Tag Archives: self-defence

In Defence of Booby Traps

Note: As COVID-19 and the ongoing culture war are likely to be saturating our thoughts at the moment, this somewhat lengthy essay may provide a refreshing opportunity to delve into some libertarian theory concerning the defence of one’s home or business premises from trespassers. Self-defence generally is relatively neglected in libertarian theory compared to theories of private policing and court systems. Nevertheless, if political division continues to translate into increasing violence and civil unrest, then the greater clarity on this topic that the essay below seeks to achieve may not be entirely irrelevant to our current problems.

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In Defence of Booby Traps

By Duncan Whitmore

Recently, Walter Block began a short thread on the LRC blog concerning the libertarian position on setting booby traps for the purpose of defending private property from trespassers. The discussion by no means exhausted all of the considerations involved in this topic, but a longer treatment may help to clarify some of the principles concerning self-defence in a libertarian legal order.

Every person in a free society is permitted to use defensive force against invasions of their person or property. Booby trapping does not question the principle of self-defence per se; rather, the difficulty is with whether this particular mode of protection may be considered defensive at all or whether the trap constitutes, in and of itself, an aggressive act in the event that it is sprung. Read more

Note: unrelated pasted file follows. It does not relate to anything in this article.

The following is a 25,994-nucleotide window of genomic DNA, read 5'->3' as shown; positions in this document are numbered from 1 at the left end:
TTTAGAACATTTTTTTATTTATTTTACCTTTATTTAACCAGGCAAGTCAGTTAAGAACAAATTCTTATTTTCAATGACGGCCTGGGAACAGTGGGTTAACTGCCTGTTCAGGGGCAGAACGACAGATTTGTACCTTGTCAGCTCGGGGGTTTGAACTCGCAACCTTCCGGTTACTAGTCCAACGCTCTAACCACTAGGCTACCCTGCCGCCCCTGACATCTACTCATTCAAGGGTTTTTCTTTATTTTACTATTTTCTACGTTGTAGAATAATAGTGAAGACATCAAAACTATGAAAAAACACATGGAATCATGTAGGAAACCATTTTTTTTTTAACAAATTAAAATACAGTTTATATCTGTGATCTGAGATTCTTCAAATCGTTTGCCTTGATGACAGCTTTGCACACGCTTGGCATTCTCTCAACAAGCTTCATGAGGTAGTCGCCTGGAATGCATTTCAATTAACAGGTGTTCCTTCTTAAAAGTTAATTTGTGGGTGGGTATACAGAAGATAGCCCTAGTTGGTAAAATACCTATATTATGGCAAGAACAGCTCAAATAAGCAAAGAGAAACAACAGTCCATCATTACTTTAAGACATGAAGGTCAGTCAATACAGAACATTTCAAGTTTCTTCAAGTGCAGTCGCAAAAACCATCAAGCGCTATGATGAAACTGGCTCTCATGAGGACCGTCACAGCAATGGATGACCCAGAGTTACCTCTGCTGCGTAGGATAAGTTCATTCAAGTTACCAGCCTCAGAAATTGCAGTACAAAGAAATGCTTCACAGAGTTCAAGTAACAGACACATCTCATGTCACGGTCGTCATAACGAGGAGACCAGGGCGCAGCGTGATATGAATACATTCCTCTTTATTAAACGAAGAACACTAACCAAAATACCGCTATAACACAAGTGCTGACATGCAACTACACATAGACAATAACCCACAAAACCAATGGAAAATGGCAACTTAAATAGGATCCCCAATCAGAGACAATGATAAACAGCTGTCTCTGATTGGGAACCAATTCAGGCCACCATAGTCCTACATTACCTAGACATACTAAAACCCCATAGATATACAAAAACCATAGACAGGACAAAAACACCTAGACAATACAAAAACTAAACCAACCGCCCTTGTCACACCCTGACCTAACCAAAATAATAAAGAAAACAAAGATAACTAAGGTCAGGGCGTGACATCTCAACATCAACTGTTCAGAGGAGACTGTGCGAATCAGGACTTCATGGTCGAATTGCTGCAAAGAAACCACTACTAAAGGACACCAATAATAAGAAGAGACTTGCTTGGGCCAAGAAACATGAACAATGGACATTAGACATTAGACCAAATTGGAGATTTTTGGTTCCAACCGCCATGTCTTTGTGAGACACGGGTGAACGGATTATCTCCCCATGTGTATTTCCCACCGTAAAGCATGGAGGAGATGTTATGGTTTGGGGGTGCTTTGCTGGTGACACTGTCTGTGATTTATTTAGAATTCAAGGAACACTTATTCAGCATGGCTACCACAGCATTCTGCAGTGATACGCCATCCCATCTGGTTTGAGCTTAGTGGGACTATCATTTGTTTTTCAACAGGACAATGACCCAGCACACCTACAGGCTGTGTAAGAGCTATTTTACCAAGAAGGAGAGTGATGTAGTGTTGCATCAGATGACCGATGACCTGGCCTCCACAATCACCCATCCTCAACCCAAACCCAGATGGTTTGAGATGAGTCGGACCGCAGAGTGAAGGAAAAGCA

Libertarian Law and Legal Systems Part Four – Liability for Wrongs

Libertarian Law and Legal Systems Part Four – Liability for Wrongs

By Duncan Whitmore

The fourth part of our survey of libertarian law and legal systems will explore causative events of legal liability arising from wrongs – that is a breach of some obligation owed by one legal person to another without the necessity of a pre-existing relationship such as a contract.

There are two issues that demarcate the approach of a libertarian legal system towards wrongs as opposed to that of a contemporary legal system. First is the definition of a wrong and second is the standard of liability – that is, the point at which the defendant becomes legally liable for a wrong.

Libertarian Definition of a “Wrong”

In contemporary legal systems, a wrong is some sort of act on the part of an individual that is viewed as being subject to legal sanction. Unfortunately, we have to start off with such a vague tautology as, looking at the variety of acts that are subject to legal regulation, this is about as precise as we can get. In many cases, of course, the wrong will be some form of harm caused by one individual to another which serves as the causative event to generate a legal response.